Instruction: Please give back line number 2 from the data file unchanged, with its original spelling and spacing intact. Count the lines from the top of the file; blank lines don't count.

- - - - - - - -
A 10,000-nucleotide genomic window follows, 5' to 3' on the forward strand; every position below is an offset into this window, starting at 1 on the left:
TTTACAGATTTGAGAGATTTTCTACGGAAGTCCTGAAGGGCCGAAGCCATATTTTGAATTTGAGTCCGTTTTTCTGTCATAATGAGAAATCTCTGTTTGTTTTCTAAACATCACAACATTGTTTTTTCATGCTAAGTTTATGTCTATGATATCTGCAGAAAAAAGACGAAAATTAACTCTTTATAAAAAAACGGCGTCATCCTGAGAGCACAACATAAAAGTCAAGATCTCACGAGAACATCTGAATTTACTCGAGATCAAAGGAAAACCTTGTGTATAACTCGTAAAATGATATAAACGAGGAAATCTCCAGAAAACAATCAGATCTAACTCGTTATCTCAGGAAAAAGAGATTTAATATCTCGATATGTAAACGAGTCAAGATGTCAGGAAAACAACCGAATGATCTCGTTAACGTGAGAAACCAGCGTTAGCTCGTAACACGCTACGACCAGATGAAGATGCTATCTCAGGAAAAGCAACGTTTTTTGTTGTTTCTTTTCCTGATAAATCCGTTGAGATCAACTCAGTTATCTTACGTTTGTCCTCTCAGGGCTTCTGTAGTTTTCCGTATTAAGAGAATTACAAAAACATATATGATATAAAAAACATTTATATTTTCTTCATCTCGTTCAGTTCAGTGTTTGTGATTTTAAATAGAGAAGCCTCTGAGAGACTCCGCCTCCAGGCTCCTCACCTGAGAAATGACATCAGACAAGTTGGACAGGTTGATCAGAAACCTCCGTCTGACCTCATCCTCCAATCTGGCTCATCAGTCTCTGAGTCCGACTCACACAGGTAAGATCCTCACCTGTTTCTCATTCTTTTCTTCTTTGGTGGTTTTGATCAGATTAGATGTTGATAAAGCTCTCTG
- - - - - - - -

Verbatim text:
TTTACAGATTTGAGAGATTTTCTACGGAAGTCCTGAAGGGCCGAAGCCATATTTTGAATTTGAGTCCGTTTTTCTGTCATAATGAGAAATCTCTGTTTGTTTTCTAAACATCACAACATTGTTTTTTCATGCTAAGTTTATGTCTATGATATCTGCAGAAAAAAGACGAAAATTAACTCTTTATAAAAAAACGGCGTCATCCTGAGAGCACAACATAAAAGTCAAGATCTCACGAGAACATCTGAATTTACTCGAGATCAAAGGAAAACCTTGTGTATAACTCGTAAAATGATATAAACGAGGAAATCTCCAGAAAACAATCAGATCTAACTCGTTATCTCAGGAAAAAGAGATTTAATATCTCGATATGTAAACGAGTCAAGATGTCAGGAAAACAACCGAATGATCTCGTTAACGTGAGAAACCAGCGTTAGCTCGTAACACGCTACGACCAGATGAAGATGCTATCTCAGGAAAAGCAACGTTTTTTGTTGTTTCTTTTCCTGATAAATCCGTTGAGATCAACTCAGTTATCTTACGTTTGTCCTCTCAGGGCTTCTGTAGTTTTCCGTATTAAGAGAATTACAAAAACATATATGATATAAAAAACATTTATATTTTCTTCATCTCGTTCAGTTCAGTGTTTGTGATTTTAAATAGAGAAGCCTCTGAGAGACTCCGCCTCCAGGCTCCTCACCTGAGAAATGACATCAGACAAGTTGGACAGGTTGATCAGAAACCTCCGTCTGACCTCATCCTCCAATCTGGCTCATCAGTCTCTGAGTCCGACTCACACAGGTAAGATCCTCACCTGTTTCTCATTCTTTTCTTCTTTGGTGGTTTTGATCAGATTAGATGTTGATAAAGCTCTCTG